• spiff

      I think you are correct, Polaris saw the writing on the wall and made the move while they still had cash and options.

    • Rick

      Victory sales rose 11% last year. The most growth of any brand in the industry. So there was something else going on that made them decide to kill the brand.

  • Robert Dos Equis

    I am removing the Victory badges from my both bikes (’13 Cross Country and ’13 Judge) and installing Indian badges and when Polaris also discontinue Indian Motorcycles I guess I will install Polaris stickers/badges. There’s no warranty that Polaris in the near feature will not pull the same stunt and cancel also the Indian brand. Their main business is ATV’s and Snowmobiles. Not motorcycles. Don’t get me wrong I love my bikes and they will stay with me ’till the wheels fell off.

  • Tim Sawatzky

    Seems to be a lot of pessimism here that Indian will actually grow as a brand. But I think Polaris had to choose and couldn’t run 2 companies. If they wanted to go sporty I think they couldn’t spread their development dollars to 2 companies and they had to pick one. Indian was the right choice. I always kinda liked Victories, but they didn’t seem “special” to me. But I was just at the motorcycle show here and Indian stood out as “special”. They have the history and branding to feel different, and to me that’s what it’s about, you have to feel special riding it around. After all, motorcycles are not a necessity, they are an emotional purchase. But I think they need to expand in a couple areas, they need a cafe/standard type bike, and they need something in between the scout and chief, price wise and size wise. Just my 2 cents.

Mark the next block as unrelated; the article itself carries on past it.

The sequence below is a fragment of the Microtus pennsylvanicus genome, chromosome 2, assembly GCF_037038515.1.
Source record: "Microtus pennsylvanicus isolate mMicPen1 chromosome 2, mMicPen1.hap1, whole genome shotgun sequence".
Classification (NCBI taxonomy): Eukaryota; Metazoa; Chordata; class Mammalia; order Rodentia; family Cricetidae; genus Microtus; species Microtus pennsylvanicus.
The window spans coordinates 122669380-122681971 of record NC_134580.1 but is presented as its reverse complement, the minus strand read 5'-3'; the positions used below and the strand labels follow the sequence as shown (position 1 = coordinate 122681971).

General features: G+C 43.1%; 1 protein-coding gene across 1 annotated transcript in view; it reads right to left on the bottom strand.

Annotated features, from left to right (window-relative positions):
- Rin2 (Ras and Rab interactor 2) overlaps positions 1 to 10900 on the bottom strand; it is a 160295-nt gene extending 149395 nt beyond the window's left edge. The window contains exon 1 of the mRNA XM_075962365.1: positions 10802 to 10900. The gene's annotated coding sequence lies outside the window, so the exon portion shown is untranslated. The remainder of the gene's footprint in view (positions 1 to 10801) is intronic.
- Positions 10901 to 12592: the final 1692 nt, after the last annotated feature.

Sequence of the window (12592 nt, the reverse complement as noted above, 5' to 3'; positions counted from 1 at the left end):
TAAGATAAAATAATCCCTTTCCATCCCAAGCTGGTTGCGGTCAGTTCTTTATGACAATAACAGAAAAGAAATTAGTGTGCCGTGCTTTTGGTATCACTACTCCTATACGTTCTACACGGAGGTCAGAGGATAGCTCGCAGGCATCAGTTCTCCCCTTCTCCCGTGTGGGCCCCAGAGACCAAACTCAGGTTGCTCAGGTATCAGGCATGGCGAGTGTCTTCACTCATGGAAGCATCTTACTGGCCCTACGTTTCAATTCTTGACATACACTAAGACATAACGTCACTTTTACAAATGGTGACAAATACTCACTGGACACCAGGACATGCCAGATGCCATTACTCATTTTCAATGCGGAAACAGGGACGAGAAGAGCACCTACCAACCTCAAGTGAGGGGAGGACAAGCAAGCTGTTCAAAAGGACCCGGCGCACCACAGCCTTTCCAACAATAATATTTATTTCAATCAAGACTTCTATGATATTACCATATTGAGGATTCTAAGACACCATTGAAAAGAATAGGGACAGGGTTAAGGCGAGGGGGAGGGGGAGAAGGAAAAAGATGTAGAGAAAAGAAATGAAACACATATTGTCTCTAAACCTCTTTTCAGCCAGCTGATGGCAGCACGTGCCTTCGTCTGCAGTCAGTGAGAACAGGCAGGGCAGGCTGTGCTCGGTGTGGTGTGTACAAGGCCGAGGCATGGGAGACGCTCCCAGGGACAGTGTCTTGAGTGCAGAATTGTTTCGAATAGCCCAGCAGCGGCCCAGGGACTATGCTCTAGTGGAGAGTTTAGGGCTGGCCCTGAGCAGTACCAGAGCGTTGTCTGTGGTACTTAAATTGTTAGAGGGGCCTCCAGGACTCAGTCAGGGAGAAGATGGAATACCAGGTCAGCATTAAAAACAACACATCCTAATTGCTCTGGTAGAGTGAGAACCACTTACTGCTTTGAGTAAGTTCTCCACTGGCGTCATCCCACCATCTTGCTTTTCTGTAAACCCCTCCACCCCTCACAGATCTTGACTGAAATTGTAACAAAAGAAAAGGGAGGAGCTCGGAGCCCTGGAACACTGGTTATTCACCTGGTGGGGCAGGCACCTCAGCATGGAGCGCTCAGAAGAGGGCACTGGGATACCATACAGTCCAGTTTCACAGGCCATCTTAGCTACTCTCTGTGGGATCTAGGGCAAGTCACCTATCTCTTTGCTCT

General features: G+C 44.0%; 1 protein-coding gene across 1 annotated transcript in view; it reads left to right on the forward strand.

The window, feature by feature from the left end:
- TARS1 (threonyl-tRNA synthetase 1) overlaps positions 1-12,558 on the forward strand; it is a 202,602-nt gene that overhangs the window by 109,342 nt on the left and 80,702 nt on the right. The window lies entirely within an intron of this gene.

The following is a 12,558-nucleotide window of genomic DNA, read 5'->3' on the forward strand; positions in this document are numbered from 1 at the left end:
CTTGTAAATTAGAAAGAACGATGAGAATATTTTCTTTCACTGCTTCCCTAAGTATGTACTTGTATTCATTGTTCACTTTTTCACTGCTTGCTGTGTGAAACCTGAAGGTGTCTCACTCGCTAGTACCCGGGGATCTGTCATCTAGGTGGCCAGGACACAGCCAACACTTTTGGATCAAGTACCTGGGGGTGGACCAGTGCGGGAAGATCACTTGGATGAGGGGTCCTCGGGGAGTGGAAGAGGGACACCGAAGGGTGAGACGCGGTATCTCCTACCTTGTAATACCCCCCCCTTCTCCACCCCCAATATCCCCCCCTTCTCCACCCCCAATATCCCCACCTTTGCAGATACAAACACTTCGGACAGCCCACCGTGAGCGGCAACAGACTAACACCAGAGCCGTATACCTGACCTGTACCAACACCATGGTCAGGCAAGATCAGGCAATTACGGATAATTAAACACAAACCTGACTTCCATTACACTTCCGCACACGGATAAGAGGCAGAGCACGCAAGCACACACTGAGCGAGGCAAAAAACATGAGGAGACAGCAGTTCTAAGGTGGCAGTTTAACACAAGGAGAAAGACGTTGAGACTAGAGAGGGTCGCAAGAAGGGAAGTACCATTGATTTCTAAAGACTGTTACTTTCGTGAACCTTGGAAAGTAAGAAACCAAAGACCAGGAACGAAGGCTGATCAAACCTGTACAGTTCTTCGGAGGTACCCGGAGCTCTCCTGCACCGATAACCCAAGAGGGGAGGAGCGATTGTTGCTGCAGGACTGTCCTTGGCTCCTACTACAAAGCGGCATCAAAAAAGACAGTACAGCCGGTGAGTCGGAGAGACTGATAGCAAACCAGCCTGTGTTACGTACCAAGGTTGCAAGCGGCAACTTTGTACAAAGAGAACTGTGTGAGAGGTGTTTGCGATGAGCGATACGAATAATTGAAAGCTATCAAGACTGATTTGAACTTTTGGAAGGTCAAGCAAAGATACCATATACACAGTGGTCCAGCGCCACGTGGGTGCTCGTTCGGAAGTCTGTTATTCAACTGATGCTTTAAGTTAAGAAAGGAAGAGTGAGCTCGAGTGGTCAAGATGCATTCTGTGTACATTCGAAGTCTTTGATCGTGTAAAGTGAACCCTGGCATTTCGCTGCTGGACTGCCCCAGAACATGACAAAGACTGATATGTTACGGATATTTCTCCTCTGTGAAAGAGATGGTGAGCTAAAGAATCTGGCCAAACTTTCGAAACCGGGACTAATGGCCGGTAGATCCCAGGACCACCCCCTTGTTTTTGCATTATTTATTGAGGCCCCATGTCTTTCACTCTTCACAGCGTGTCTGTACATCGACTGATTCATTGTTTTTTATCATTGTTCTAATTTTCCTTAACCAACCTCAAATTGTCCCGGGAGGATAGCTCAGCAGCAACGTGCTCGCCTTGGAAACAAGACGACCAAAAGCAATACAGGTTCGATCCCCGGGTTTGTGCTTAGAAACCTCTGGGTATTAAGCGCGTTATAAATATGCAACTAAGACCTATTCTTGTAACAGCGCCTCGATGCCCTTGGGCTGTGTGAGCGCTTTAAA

• spiff

    It was stated in the article, but I feel it is being glossed over: Harley is upping their game. I have a friend that had a 96 Fat Boy, and now has a year or two old Road King. He says it is much nicer, especially noting the brakes. Those aren’t the only bikes he ever rode, just a good comparison. He feels Harley didn’t do anything for decades. I think that Indian was the tipping piont on the scales. Those at HD HQ had to put down the coffee and start improving the bikes. Victory is the odd man out.

  • I have to wonder if he takes the fallout seriously. I have several friends with Victory’s and their bikes lost 50% of their value overnight. They are very unhappy and not so likely to buy Indian. I don’t blame them. I guess they found out that customers don’t come first with Polaris, the stockholders do and even at that, it was a judgement to kill off Victory and based on the reasoning, they didn’t see this coming before the actual purchase of Indian? Something is wrong here. Indian will grow, but trying to disregard the bad will is going to cost them. That said, I don’t own any Polaris products. Probably never will. I am happy to see BMW get some new customers though.

    • Auphliam